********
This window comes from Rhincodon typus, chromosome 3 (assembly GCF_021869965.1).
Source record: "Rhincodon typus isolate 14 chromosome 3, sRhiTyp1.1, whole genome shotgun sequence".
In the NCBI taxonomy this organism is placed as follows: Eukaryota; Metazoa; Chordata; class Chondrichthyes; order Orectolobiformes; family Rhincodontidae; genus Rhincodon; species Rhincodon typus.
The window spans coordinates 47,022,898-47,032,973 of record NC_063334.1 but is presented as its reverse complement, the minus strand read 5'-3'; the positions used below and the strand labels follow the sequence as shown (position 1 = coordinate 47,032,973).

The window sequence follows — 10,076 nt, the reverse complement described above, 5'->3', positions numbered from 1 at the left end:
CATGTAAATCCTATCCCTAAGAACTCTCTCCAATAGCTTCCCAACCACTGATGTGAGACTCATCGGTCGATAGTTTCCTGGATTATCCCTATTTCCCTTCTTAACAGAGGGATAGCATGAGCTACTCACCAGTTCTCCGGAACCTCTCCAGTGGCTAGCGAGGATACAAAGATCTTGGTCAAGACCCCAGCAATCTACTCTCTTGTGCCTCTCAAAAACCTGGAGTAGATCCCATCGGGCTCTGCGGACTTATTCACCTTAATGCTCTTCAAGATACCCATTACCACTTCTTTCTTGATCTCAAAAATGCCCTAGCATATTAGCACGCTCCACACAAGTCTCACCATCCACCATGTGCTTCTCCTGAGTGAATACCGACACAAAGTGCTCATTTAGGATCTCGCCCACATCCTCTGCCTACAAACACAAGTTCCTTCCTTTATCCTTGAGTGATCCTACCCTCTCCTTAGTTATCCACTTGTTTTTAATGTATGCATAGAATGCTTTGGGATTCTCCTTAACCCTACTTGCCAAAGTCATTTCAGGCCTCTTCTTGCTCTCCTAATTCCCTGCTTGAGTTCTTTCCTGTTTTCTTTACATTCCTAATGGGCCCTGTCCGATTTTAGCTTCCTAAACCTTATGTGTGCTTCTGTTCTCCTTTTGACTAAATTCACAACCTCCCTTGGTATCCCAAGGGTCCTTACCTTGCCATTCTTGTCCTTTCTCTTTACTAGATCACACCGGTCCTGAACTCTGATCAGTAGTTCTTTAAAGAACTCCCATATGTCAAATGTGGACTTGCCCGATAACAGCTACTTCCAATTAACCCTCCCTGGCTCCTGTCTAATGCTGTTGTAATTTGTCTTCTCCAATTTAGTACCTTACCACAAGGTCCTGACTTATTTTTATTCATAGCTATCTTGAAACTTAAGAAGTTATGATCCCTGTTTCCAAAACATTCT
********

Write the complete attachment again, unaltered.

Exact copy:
This window comes from Rhincodon typus, chromosome 3 (assembly GCF_021869965.1).
Source record: "Rhincodon typus isolate 14 chromosome 3, sRhiTyp1.1, whole genome shotgun sequence".
In the NCBI taxonomy this organism is placed as follows: Eukaryota; Metazoa; Chordata; class Chondrichthyes; order Orectolobiformes; family Rhincodontidae; genus Rhincodon; species Rhincodon typus.
The window spans coordinates 47,022,898-47,032,973 of record NC_063334.1 but is presented as its reverse complement, the minus strand read 5'-3'; the positions used below and the strand labels follow the sequence as shown (position 1 = coordinate 47,032,973).

The window sequence follows — 10,076 nt, the reverse complement described above, 5'->3', positions numbered from 1 at the left end:
CATGTAAATCCTATCCCTAAGAACTCTCTCCAATAGCTTCCCAACCACTGATGTGAGACTCATCGGTCGATAGTTTCCTGGATTATCCCTATTTCCCTTCTTAACAGAGGGATAGCATGAGCTACTCACCAGTTCTCCGGAACCTCTCCAGTGGCTAGCGAGGATACAAAGATCTTGGTCAAGACCCCAGCAATCTACTCTCTTGTGCCTCTCAAAAACCTGGAGTAGATCCCATCGGGCTCTGCGGACTTATTCACCTTAATGCTCTTCAAGATACCCATTACCACTTCTTTCTTGATCTCAAAAATGCCCTAGCATATTAGCACGCTCCACACAAGTCTCACCATCCACCATGTGCTTCTCCTGAGTGAATACCGACACAAAGTGCTCATTTAGGATCTCGCCCACATCCTCTGCCTACAAACACAAGTTCCTTCCTTTATCCTTGAGTGATCCTACCCTCTCCTTAGTTATCCACTTGTTTTTAATGTATGCATAGAATGCTTTGGGATTCTCCTTAACCCTACTTGCCAAAGTCATTTCAGGCCTCTTCTTGCTCTCCTAATTCCCTGCTTGAGTTCTTTCCTGTTTTCTTTACATTCCTAATGGGCCCTGTCCGATTTTAGCTTCCTAAACCTTATGTGTGCTTCTGTTCTCCTTTTGACTAAATTCACAACCTCCCTTGGTATCCCAAGGGTCCTTACCTTGCCATTCTTGTCCTTTCTCTTTACTAGATCACACCGGTCCTGAACTCTGATCAGTAGTTCTTTAAAGAACTCCCATATGTCAAATGTGGACTTGCCCGATAACAGCTACTTCCAATTAACCCTCCCTGGCTCCTGTCTAATGCTGTTGTAATTTGTCTTCTCCAATTTAGTACCTTACCACAAGGTCCTGACTTATTTTTATTCATAGCTATCTTGAAACTTAAGAAGTTATGATCCCTGTTTCCAAAACATTCT